On-Site Weather Station
Always know when it’s a great day to fly
The Long Island Skyhawks RC club recently erected a weather station at their flying field. Because several of the members have to travel a long distance to the field, the idea of a local weather station had been discussed for a couple of years. The primary purpose for the station was to allow members to see the wind conditions before making the long ride to the field, only to be grounded by strong winds. Club member Lou Cetrangelo of St. James, New York, investigated the possibilities and looked into the costs and benefits associated with such a device.
One of the club’s main concerns was vandalism since the club field is not secured or manned all the time, and the club was worried about losing its investment. To lower the risk, club members agreed to install a secure structure. The field did not have access to electric power, so the station had to be completely self-contained; fortunately, the field has good access to cell-phone frequencies. With the list of features and functions in hand, Lou started his search for a suitable station.
Ultimately, Lou found that a Davis Instruments Weather Underground station could provide historical and forecasting data that could be easily accessed. The station provides members accurate current weather information that they can receive via cell phones, tablets, or computers. Using a sensor suite, the system measures wind direction and velocity, temperature, humidity, dew point, solar radiation, precipitation rates, and total rainfall. A battery- and solar-panel-equipped Vantage Connect unit has a cellular module that can communicate wirelessly with the sensor suite, which also has its own solar panel and battery. To avoid extra radio signals at the field, however, the club decided to use a version with a cable that connects the two systems. The ideal location for the sensor suite’s anemometer and wind vane is between 20 and 30 feet above the ground and away from trees, buildings, and other obstructions. Another club member, Bob Sikora, took on the task of fabricating a hinged aluminum pole that could be lowered for maintenance. This required a sturdy concrete footing that was at least 40 inches deep. All of this site preparation took considerable effort to construct, and several other members helped out. Once everything was installed, the station was up and running; the data sent from the Vantage Connect is posted to the Davis website. The club chose to go with the 15-minute data update plan, and their total investment was $1,160; after the first year, the club pays a $180 annual fee. The club also registered with the Weather Underground so that its members and other users can see a forecast as well as a history of the weather information. Several apps also connect to the club’s weather information. To see the real-time weather conditions at the Skyhawks’ flying field, you can also use the Davis WeatherLink at weatherlink.com/user/liskyhawks. If your club wants to do something similar, check out Davis Instruments at davisnet.com/weathermonitoring.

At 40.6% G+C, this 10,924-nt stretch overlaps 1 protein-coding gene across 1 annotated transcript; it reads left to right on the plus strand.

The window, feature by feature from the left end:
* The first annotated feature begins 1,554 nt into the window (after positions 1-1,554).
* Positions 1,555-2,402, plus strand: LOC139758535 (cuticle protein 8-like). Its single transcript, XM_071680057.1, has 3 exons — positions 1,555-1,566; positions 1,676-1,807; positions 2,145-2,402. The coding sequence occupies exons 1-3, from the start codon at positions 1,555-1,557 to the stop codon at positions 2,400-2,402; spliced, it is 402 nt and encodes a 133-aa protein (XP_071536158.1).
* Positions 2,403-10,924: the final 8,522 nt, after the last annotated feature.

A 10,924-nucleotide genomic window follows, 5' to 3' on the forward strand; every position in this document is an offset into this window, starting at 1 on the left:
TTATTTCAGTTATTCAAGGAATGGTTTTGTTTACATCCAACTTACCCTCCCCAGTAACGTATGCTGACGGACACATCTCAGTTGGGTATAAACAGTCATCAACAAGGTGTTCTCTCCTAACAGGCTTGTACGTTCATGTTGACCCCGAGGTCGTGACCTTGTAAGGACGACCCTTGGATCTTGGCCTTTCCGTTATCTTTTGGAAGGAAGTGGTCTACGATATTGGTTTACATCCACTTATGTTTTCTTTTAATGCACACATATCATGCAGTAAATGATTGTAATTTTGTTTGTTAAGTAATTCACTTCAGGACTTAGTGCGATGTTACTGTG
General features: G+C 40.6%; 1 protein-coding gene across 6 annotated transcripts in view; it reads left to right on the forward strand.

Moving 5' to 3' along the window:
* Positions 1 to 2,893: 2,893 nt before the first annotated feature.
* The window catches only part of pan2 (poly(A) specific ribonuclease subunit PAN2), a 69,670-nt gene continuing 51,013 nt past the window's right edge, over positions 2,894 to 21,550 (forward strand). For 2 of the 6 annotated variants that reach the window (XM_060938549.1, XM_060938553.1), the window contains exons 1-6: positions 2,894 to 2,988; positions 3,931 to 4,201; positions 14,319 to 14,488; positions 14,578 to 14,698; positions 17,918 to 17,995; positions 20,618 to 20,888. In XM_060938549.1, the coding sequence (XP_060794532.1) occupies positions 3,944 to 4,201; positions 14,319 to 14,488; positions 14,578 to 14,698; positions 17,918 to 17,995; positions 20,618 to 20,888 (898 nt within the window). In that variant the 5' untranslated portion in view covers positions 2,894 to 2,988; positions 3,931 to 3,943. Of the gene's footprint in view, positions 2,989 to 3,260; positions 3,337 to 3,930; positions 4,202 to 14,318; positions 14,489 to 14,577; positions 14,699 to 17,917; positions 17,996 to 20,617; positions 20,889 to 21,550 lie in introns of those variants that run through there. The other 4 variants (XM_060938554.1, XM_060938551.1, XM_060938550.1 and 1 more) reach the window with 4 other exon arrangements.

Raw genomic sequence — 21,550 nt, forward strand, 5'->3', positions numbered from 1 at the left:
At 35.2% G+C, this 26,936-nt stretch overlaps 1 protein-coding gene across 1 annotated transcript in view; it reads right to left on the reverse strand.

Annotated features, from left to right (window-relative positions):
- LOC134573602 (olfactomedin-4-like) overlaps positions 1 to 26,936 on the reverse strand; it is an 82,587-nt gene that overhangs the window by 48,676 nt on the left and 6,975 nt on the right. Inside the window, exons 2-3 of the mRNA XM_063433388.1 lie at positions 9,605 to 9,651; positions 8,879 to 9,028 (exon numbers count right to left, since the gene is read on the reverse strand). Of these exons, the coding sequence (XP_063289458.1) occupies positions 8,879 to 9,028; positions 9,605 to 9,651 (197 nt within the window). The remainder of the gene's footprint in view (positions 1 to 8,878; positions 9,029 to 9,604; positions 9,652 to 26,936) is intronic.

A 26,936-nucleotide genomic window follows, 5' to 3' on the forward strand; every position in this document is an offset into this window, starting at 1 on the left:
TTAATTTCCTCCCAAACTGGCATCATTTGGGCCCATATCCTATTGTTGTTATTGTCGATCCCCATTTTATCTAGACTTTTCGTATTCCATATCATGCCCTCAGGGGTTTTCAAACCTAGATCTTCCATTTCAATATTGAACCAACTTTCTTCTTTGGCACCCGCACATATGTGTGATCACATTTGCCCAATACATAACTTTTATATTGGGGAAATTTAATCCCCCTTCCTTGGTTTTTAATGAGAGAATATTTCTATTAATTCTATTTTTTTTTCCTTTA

The gang pulls together to hoist the new weather station into position at the flying field. The finished installation is high on a secure, heavyduty pole, which is attached to a concrete footing.
Apps for the iPhone and other devices allow real-time weather updates from the flying field.